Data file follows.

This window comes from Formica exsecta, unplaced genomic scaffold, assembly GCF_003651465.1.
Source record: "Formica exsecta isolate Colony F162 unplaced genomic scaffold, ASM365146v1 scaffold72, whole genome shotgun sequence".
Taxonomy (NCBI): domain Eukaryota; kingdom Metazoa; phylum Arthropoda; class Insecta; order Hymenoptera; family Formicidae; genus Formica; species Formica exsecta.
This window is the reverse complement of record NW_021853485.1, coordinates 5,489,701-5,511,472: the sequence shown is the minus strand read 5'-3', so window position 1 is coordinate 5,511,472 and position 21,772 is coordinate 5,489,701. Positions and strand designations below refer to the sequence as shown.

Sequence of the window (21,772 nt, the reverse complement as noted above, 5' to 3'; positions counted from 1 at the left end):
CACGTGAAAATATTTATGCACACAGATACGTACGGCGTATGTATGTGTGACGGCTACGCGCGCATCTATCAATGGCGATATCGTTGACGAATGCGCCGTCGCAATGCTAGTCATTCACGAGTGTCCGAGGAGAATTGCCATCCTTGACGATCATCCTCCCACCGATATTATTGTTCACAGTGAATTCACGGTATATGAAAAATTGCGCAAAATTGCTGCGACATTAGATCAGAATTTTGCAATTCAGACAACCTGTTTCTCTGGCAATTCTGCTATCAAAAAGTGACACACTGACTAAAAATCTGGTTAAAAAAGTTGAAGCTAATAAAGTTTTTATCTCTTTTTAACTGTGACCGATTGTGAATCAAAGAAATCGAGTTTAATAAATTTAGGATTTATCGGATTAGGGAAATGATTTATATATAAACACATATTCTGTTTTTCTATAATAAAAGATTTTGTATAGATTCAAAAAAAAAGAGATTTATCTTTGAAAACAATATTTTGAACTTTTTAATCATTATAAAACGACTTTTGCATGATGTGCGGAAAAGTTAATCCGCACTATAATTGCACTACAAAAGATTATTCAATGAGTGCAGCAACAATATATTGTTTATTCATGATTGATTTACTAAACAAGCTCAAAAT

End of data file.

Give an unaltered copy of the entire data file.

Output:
This window comes from Formica exsecta, unplaced genomic scaffold, assembly GCF_003651465.1.
Source record: "Formica exsecta isolate Colony F162 unplaced genomic scaffold, ASM365146v1 scaffold72, whole genome shotgun sequence".
Taxonomy (NCBI): domain Eukaryota; kingdom Metazoa; phylum Arthropoda; class Insecta; order Hymenoptera; family Formicidae; genus Formica; species Formica exsecta.
This window is the reverse complement of record NW_021853485.1, coordinates 5,489,701-5,511,472: the sequence shown is the minus strand read 5'-3', so window position 1 is coordinate 5,511,472 and position 21,772 is coordinate 5,489,701. Positions and strand designations below refer to the sequence as shown.

Sequence of the window (21,772 nt, the reverse complement as noted above, 5' to 3'; positions counted from 1 at the left end):
CACGTGAAAATATTTATGCACACAGATACGTACGGCGTATGTATGTGTGACGGCTACGCGCGCATCTATCAATGGCGATATCGTTGACGAATGCGCCGTCGCAATGCTAGTCATTCACGAGTGTCCGAGGAGAATTGCCATCCTTGACGATCATCCTCCCACCGATATTATTGTTCACAGTGAATTCACGGTATATGAAAAATTGCGCAAAATTGCTGCGACATTAGATCAGAATTTTGCAATTCAGACAACCTGTTTCTCTGGCAATTCTGCTATCAAAAAGTGACACACTGACTAAAAATCTGGTTAAAAAAGTTGAAGCTAATAAAGTTTTTATCTCTTTTTAACTGTGACCGATTGTGAATCAAAGAAATCGAGTTTAATAAATTTAGGATTTATCGGATTAGGGAAATGATTTATATATAAACACATATTCTGTTTTTCTATAATAAAAGATTTTGTATAGATTCAAAAAAAAAGAGATTTATCTTTGAAAACAATATTTTGAACTTTTTAATCATTATAAAACGACTTTTGCATGATGTGCGGAAAAGTTAATCCGCACTATAATTGCACTACAAAAGATTATTCAATGAGTGCAGCAACAATATATTGTTTATTCATGATTGATTTACTAAACAAGCTCAAAAT